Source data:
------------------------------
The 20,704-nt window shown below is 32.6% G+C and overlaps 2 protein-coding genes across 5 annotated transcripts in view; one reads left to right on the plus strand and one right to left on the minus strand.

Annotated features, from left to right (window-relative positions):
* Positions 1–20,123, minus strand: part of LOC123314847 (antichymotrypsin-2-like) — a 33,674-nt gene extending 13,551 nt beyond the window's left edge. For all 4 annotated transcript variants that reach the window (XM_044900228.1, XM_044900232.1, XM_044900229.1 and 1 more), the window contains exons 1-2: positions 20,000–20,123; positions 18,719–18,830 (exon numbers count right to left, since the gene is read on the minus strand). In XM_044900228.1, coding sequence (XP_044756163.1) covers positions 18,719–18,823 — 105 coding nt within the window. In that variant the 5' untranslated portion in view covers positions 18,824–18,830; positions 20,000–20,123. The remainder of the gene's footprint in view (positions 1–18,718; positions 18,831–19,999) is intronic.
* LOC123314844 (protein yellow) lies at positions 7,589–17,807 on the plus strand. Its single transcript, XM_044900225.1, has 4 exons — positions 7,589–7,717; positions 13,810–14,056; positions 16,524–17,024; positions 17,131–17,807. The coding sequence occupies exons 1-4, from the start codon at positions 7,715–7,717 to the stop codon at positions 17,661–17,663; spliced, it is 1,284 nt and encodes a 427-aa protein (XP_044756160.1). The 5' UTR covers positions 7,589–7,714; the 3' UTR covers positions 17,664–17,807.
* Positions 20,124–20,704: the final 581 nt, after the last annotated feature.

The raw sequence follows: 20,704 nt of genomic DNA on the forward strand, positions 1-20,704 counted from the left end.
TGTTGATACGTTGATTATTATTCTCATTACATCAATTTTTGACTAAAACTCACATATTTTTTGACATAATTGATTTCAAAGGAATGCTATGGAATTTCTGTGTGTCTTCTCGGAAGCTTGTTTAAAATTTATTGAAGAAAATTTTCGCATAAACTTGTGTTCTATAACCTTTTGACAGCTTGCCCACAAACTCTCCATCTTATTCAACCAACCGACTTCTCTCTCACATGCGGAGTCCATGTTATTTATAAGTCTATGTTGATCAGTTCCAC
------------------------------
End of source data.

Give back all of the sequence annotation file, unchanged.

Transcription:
The 20,704-nt window shown below is 32.6% G+C and overlaps 2 protein-coding genes across 5 annotated transcripts in view; one reads left to right on the plus strand and one right to left on the minus strand.

Annotated features, from left to right (window-relative positions):
* Positions 1–20,123, minus strand: part of LOC123314847 (antichymotrypsin-2-like) — a 33,674-nt gene extending 13,551 nt beyond the window's left edge. For all 4 annotated transcript variants that reach the window (XM_044900228.1, XM_044900232.1, XM_044900229.1 and 1 more), the window contains exons 1-2: positions 20,000–20,123; positions 18,719–18,830 (exon numbers count right to left, since the gene is read on the minus strand). In XM_044900228.1, coding sequence (XP_044756163.1) covers positions 18,719–18,823 — 105 coding nt within the window. In that variant the 5' untranslated portion in view covers positions 18,824–18,830; positions 20,000–20,123. The remainder of the gene's footprint in view (positions 1–18,718; positions 18,831–19,999) is intronic.
* LOC123314844 (protein yellow) lies at positions 7,589–17,807 on the plus strand. Its single transcript, XM_044900225.1, has 4 exons — positions 7,589–7,717; positions 13,810–14,056; positions 16,524–17,024; positions 17,131–17,807. The coding sequence occupies exons 1-4, from the start codon at positions 7,715–7,717 to the stop codon at positions 17,661–17,663; spliced, it is 1,284 nt and encodes a 427-aa protein (XP_044756160.1). The 5' UTR covers positions 7,589–7,714; the 3' UTR covers positions 17,664–17,807.
* Positions 20,124–20,704: the final 581 nt, after the last annotated feature.

The raw sequence follows: 20,704 nt of genomic DNA on the forward strand, positions 1-20,704 counted from the left end.
TGTTGATACGTTGATTATTATTCTCATTACATCAATTTTTGACTAAAACTCACATATTTTTTGACATAATTGATTTCAAAGGAATGCTATGGAATTTCTGTGTGTCTTCTCGGAAGCTTGTTTAAAATTTATTGAAGAAAATTTTCGCATAAACTTGTGTTCTATAACCTTTTGACAGCTTGCCCACAAACTCTCCATCTTATTCAACCAACCGACTTCTCTCTCACATGCGGAGTCCATGTTATTTATAAGTCTATGTTGATCAGTTCCAC